New York City the Latest to Ban Flavored E-Cigarettes: Here's How States and Cities are Fighting Back Against the Epidemic

New York City Mayor Bill de Blasio signed a law to ban flavored e-cigarettes on Monday, the latest in a series of local efforts to combat the U.S. "vaping epidemic." The crisis has claimed 52 lives and led to 2,409 vaping-related lung injuries, according to the Centers for Disease Control and Prevention (CDC), while federal moves to regulate the devices have stalled.

Though the CDC has identified specific injury-inducing culprits—like the use of vitamin E solution or THC-containing pods—it has also recommended that people stop vaping altogether. That's proved difficult for the 5 million young people already hooked on e-cigarettes.

"Big tobacco, take note: New York City will not stand for your cynical attempts to hook children on a potentially lethal, lifelong nicotine addiction," de Blasio said in a statement Monday.

Multiple studies have reported that young people using flavors like fruit, bubble gum, mint and candy vape more frequently than their peers who don't.

The ban in New York, which applies to nearly every available flavor, including mint and menthol, goes into effect this summer and joins a growing list of states that have tried to take the matter into their own hands: California, Utah, Rhode Island, New York, Oregon, Montana, Michigan, Massachusetts and Washington.

NYC Mayor Banning These Flavors and More
Vaping products, including flavored vape liquids and pods, are displayed at Gotham Vape in the New York City borough of Queens on September 17. Spencer Platt/Getty Images

Michigan, for instance, was the first state to act on flavored nicotine products. In September, Governor Gretchen Whitmer ordered the state health department to pass emergency rules to ban them, as well as their misleading advertisements, in retail and online stores.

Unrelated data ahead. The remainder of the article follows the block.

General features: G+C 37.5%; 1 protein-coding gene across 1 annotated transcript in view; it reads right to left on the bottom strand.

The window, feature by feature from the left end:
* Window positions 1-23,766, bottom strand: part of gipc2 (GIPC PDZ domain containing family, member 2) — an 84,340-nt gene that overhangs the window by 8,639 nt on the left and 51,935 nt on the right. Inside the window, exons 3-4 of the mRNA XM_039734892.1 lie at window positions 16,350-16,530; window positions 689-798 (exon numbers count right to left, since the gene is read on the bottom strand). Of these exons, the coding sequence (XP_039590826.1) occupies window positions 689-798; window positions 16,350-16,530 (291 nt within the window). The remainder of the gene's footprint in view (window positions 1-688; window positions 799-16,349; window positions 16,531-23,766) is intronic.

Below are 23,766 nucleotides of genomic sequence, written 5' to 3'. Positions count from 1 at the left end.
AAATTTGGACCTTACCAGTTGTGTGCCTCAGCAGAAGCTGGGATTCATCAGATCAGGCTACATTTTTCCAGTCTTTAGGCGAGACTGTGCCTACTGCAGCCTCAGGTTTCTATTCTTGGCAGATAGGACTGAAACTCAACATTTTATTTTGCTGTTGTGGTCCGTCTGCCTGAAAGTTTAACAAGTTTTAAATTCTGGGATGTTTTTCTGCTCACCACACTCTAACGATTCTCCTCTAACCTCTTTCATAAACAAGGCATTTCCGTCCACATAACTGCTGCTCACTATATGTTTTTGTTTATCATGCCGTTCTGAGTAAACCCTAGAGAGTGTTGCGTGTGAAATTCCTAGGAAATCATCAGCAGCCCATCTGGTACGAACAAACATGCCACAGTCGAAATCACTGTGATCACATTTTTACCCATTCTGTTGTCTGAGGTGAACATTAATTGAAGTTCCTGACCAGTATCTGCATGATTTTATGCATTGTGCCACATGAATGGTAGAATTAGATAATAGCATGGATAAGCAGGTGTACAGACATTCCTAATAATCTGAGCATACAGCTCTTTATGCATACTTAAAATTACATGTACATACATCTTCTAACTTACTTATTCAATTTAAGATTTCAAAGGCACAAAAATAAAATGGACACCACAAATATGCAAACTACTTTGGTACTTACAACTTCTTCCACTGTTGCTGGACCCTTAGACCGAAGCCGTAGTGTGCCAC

California has yet to finalize its statewide ban. In Utah, a judge recently overturned the state health department's partial ban on flavored e-cigarette liquid, but the Legislature has more ideas on limiting vaping in schools. In September, Rhode Island Governor Gina Raimondo took executive action in banning the sale of flavored products in and into the state.

Last June, San Francisco became the first U.S. city to implement a blanket ban on e-cigarettes. Four months later, the Los Angeles County Board of Supervisors voted unanimously for a ban on flavored tobacco products, which took effect in November.

Before the supervisors' vote in L.A., one industry representative, Jared Kiloh of the United Cannabis Business Association, voiced a concern that many public health experts actually agree with.

"Prohibition has historically not given the U.S. the intended goals of bringing safety to its citizens.... Banning only emboldens the unregulated market to have the only options for cannabis vaping," Kiloh said at the time.

Indeed, young people, possibly wary of impending federal regulations, have been flocking to YouTube to learn how to make their favorite flavors, according to several reports. In the process, they deal with toxic chemicals like nicotine directly and without any training.

While the health effects of vaping are still being investigated, a recent study published in the American Journal of Preventive Medicine linked the practice to long-term risk of respiratory disease. Meanwhile, today's e-cigarette devices deliver significantly more nicotine than traditional cigarettes, using heated aerosol, not vaporized water, to do so.

Scott Schlesinger, a Florida lawyer representing hundreds of children caught in the throes of nicotine addiction through Juul Labs products, said that while more research is needed, one thing is already clear: Flavors marketed to teenagers since the early days of the vaping industry have been markedly successful.

"Half of these kids didn't even know there was nicotine in it," he said in a previous interview with Newsweek, referring to the millions of youths hooked on vaping. "They thought they were sucking on mango."